- Museum number
Neck ornament (part of) made of leather, bark, seeds, stone, shell.
Length: 21 centimetres
- Curator's comments
- Ron Johnson of the Trinidad Museum, California commented that these ornaments are used in the "flower dance", a female coming of age ceremony among Californian coastal groups. They are formed from strips of sinew wrapped in bear grass and decorated in cedar or juniper berries, and culminate in decorations formed from "ears" of abalone shell and obsidian splinters/needles. The obsidian in this region comes from either Goose Lake or Davis Creek and was traded throughout the Californian peoples. Similar ornaments are found in the Trinidad Museum collections. (30/03/2010)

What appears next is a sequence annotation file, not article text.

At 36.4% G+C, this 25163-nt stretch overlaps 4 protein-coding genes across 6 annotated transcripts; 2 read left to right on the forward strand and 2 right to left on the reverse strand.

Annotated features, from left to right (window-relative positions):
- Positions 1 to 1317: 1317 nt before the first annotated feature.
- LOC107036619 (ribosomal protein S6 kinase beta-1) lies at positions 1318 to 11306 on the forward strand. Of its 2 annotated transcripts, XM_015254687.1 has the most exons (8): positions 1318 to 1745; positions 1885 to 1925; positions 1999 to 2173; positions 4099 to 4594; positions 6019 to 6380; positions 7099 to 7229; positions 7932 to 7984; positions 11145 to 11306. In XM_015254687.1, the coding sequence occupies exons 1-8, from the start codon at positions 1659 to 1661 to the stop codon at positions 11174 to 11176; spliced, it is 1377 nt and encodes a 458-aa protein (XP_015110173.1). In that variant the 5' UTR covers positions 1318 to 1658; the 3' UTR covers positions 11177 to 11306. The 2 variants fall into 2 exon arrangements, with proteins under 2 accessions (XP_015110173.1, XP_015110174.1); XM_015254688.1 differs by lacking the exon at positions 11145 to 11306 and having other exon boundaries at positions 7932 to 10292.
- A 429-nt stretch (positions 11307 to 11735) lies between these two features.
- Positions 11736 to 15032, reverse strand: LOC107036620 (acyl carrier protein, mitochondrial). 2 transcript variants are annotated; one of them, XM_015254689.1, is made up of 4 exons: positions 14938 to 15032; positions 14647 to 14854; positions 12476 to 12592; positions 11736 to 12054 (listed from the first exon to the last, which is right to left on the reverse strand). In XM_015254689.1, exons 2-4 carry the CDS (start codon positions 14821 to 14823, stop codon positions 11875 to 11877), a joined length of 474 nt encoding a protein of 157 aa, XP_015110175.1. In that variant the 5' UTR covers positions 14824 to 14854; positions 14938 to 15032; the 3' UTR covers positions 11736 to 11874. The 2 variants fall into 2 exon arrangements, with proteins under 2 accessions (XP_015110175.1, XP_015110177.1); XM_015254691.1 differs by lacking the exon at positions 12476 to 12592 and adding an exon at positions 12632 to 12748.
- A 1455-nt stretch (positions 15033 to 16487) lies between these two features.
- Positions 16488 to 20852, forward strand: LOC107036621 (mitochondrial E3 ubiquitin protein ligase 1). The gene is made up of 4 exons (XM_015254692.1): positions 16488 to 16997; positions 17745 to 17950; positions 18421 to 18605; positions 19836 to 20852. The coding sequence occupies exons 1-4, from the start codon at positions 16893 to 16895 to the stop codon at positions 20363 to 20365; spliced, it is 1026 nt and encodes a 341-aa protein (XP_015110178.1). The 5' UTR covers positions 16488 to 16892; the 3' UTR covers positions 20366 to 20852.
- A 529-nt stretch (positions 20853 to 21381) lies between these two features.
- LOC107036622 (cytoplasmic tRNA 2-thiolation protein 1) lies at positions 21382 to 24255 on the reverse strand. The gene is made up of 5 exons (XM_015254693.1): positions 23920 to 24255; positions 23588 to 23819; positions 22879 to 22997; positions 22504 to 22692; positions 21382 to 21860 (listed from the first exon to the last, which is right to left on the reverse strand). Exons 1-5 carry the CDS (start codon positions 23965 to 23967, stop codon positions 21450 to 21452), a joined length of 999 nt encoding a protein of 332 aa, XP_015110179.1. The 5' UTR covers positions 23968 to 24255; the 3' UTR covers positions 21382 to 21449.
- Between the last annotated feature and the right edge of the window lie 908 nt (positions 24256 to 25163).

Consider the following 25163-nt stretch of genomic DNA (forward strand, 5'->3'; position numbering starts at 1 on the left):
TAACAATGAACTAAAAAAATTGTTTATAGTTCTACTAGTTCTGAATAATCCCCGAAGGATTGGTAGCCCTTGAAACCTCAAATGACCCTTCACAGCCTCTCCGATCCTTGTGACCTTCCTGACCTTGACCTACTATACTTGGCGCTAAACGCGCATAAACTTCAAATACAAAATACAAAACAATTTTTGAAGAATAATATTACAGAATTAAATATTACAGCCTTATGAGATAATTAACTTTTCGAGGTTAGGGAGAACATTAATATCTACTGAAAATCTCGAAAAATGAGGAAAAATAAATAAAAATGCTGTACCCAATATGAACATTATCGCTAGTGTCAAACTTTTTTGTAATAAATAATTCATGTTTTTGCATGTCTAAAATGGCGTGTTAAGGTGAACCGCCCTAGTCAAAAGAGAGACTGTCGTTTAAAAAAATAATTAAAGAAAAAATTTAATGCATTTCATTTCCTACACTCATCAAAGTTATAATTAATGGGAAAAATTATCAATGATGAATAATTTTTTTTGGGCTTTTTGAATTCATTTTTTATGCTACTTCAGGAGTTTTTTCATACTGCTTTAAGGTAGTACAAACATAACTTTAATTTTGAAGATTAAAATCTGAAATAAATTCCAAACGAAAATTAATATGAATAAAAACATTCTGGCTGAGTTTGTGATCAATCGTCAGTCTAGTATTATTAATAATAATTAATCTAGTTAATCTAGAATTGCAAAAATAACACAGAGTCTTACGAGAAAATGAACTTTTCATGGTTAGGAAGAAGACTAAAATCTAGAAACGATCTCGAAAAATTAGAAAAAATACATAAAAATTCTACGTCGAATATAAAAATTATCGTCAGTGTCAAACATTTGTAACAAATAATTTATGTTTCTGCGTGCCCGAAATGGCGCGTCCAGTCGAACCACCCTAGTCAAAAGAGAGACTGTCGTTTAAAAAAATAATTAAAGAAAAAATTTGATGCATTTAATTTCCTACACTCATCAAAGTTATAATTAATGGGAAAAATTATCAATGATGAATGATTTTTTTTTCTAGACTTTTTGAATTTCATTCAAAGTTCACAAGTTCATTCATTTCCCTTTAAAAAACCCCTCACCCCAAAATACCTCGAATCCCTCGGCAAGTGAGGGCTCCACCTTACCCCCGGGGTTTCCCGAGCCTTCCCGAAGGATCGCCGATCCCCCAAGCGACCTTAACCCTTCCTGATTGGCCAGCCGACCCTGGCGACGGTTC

- Not on display
- Acquisition date
- Acquisition notes
- Collected on George Vancouver's voyage to Hawaii and the NW coast of North America 1791-1795.
- Africa, Oceania and the Americas
- Registration number
- Additional IDs
CDMS number: Am1891C25.217b (old CDMS no.)